Suzy's in love with Jeff, but he's in love with her best friend Anna, who loves him back, but isn't sure whether her love for Jeff is greater or more important than her love for her bestie.

It's a classic love triangle, and it's a tough geometric combination to challenge. It also has a lot to do with tripods.

Mathematically, three legs is enough. You could, I suppose demand, four legs, or even a dozen, but it turns out that it would actually decrease your stability if you added any more legs.

Why is this? Well, you see, it only takes three points to define a plane in basic geometry. I was an English major, so I'm going to employ a little practical experiment here to make my point clear.

Take a piece of paper (the plane) and rest it on the tips of your thumb, index, and middle fingers (the three points). Make small adjustments to the positioning of your fingers and you'll notice that the paper always rests flat on all three points, even as it changes its own orientation.

Now, add a fourth finger to the mix. In order for the plane to keep in touch with all four points, it begins to bend, to distort, to lose stability.

So, when it's time to balance our expensive phones and cameras on something, a good triangle seems like the best bet.

In Defense Of The Selfie

Millennials take a lot of flack for taking selfies.

A now uncountable number of "think pieces" (page fillers for a 24-hour internet news cycle that is forever desperate for hits) has been written on the topic with titles like, Are Selfies Ruining Your Relationships? or 10 Ways Selfies Are Ruining Society.

Very few of these pieces rely on anything more than anecdotal data, statistically anomalous occurrences of death or injury resulting from sheer stupidity, or–my personal favorite–fear of a changing world.

The thinking among large swaths of Generation Xers and older is that the Millennials are self-obsessed, lazy ne'er-do-wells completely and utterly dependent on the technology of their day.

There is, admittedly, some small truth in this. Trends in advertising have locked in on young humanity's need to see ourselves reflected in the pool.

But that need isn't completely sated by advertising and the media, especially if you're not a young white male.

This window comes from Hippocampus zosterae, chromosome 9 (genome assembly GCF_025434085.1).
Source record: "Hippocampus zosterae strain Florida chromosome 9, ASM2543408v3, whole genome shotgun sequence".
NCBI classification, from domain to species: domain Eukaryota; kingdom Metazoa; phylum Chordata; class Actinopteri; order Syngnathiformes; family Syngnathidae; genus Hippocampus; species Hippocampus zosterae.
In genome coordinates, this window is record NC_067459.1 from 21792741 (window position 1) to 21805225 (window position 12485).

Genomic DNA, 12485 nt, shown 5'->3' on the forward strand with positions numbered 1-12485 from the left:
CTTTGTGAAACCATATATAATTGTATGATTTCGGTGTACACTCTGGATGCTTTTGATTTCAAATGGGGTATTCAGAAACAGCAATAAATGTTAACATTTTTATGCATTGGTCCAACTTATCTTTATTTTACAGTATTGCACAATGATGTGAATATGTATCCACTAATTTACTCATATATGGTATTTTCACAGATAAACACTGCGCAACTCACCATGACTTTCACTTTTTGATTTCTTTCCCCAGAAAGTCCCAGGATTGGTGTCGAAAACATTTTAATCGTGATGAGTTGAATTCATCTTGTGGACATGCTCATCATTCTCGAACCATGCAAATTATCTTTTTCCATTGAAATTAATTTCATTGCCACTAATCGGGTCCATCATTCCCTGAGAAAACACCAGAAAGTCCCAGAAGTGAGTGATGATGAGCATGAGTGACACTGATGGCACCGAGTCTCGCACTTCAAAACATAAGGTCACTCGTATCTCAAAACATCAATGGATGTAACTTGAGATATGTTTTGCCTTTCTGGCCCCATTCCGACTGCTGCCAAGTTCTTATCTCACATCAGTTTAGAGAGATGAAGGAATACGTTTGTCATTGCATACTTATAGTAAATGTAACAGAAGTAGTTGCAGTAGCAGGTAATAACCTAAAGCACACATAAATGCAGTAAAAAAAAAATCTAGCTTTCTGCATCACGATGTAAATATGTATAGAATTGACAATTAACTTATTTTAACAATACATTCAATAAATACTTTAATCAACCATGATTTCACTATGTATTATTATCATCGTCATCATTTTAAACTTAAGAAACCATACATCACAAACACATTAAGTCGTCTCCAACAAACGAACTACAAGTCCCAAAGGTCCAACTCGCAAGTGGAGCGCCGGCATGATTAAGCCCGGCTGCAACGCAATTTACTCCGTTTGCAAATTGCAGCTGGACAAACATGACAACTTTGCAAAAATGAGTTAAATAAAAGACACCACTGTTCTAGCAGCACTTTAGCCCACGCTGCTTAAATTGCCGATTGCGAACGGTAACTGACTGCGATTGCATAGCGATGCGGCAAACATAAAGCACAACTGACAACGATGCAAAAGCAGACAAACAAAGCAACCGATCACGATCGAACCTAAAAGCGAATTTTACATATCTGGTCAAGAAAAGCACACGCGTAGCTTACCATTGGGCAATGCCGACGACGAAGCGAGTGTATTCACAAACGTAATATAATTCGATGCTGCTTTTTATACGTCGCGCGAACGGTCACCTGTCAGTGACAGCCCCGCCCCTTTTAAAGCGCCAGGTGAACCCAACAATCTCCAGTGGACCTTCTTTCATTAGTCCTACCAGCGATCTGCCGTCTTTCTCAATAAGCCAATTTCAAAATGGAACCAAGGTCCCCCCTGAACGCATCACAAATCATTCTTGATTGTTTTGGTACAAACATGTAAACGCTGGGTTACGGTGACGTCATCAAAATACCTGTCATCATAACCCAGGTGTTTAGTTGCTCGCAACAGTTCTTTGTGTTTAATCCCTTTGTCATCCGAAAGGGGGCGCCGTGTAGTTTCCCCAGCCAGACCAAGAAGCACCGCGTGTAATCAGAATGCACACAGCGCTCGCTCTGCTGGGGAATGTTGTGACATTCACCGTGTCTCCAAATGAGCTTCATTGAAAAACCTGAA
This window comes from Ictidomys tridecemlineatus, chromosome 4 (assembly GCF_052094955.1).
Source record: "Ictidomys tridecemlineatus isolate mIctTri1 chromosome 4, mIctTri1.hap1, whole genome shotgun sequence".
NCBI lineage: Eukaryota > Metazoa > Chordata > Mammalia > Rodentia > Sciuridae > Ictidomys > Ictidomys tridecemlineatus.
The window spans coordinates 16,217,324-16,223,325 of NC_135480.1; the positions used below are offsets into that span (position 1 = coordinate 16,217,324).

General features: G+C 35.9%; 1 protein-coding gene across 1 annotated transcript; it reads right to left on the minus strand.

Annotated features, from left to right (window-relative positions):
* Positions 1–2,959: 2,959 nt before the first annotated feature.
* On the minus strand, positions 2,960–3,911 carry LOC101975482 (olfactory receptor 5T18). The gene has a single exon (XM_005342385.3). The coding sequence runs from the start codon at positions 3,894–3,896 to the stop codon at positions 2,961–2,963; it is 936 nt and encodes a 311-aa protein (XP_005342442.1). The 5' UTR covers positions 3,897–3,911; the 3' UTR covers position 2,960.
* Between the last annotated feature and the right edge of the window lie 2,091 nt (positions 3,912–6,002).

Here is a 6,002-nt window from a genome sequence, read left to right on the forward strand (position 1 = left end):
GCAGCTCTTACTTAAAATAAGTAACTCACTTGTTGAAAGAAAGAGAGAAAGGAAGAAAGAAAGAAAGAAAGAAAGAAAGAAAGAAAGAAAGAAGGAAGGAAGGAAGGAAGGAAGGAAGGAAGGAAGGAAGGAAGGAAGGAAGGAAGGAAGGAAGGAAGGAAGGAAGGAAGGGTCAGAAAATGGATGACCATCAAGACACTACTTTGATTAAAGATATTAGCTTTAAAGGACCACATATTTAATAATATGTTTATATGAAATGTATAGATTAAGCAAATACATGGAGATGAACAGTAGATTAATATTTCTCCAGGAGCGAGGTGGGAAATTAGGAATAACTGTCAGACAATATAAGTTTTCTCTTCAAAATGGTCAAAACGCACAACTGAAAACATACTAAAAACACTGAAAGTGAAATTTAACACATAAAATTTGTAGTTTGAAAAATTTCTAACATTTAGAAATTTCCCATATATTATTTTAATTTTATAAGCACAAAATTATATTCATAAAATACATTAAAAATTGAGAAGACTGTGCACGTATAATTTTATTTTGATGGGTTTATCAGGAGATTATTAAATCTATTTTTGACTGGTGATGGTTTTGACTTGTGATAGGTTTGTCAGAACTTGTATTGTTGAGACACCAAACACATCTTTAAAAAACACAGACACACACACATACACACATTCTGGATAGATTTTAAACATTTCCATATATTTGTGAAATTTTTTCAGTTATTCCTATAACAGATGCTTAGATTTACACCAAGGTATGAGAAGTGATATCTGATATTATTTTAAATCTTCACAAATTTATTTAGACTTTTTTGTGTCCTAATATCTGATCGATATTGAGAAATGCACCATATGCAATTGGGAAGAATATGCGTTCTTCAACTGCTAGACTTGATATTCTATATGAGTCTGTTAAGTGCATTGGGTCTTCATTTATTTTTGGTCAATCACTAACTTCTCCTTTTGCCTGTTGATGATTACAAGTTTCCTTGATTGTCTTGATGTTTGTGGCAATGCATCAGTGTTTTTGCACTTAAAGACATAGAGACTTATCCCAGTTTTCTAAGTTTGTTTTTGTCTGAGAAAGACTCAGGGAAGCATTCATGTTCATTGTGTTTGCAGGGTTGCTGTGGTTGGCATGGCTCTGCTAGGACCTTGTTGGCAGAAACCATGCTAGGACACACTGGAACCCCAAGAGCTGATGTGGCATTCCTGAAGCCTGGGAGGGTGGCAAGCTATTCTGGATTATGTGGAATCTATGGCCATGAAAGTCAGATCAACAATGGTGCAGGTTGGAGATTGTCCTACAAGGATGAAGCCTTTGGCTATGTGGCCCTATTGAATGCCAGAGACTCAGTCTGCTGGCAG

Traditionally, the most elusive and sought-after target of the US consumer market has been 18-24-year-old white males. Funny thing is, that demographic takes far fewer selfies than its female counterpart.

One probable reason for this? Selfies gratify a part of us that seeks representation in media. The only group consistently, overwhelmingly represented in US media from advertising to film and television, is male, almost always white, and between the ages of 18 and 35.

For the rest of the world, selfies are a way to tip the scales of media representation, a way to empower oneself to say, "I'm here, too. I'm a person, and I matter."

Three Legs For A Long Time

While the selfie itself is a relatively recent phenomenon, the tripod goes back at least as far as ancient Greece.

I'm sure not too many people think about it while they're putting their selfie tripod in just the right place, but the oracle at Delphi, named Pythia, sat herself on a three-legged stool when reading into the future and the nature of the universe for Apollo. Mythology is pretty cool like that.

Knowing what we know about the Greeks co-opting a majority of their mathematics from the Persian Empire and Arabic scholars in Egypt, it's pretty safe to assume that the stability of a three-legged seat was known throughout the Middle East for centuries leading up to its recording in Greek literature, pottery, painting, and sculpture.

Tripods as we think of them today developed as stabilizing instruments for land survey equipment. In the middle of the 19th century, photographers took the leveling scope off the surveyor's tripod and replaced it with a large format camera.

Since then, the tripod has been the preferred device for camera stability in still photography and video, though film makers got a new toy in the 70s called the steadycam.

Do you need a $10,000 counterbalance vest for your selfies? I'm going to say no, unequivocally. Would a tripod be nice, though? Absolutely.



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Last updated on June 02, 2017 by Ezra Glenn

Ezra is a writer, photographer, creative producer, designer, and record label-operator from New York City. He's traveled around the world and ended up back where he started, though he's constantly threatening to leave again.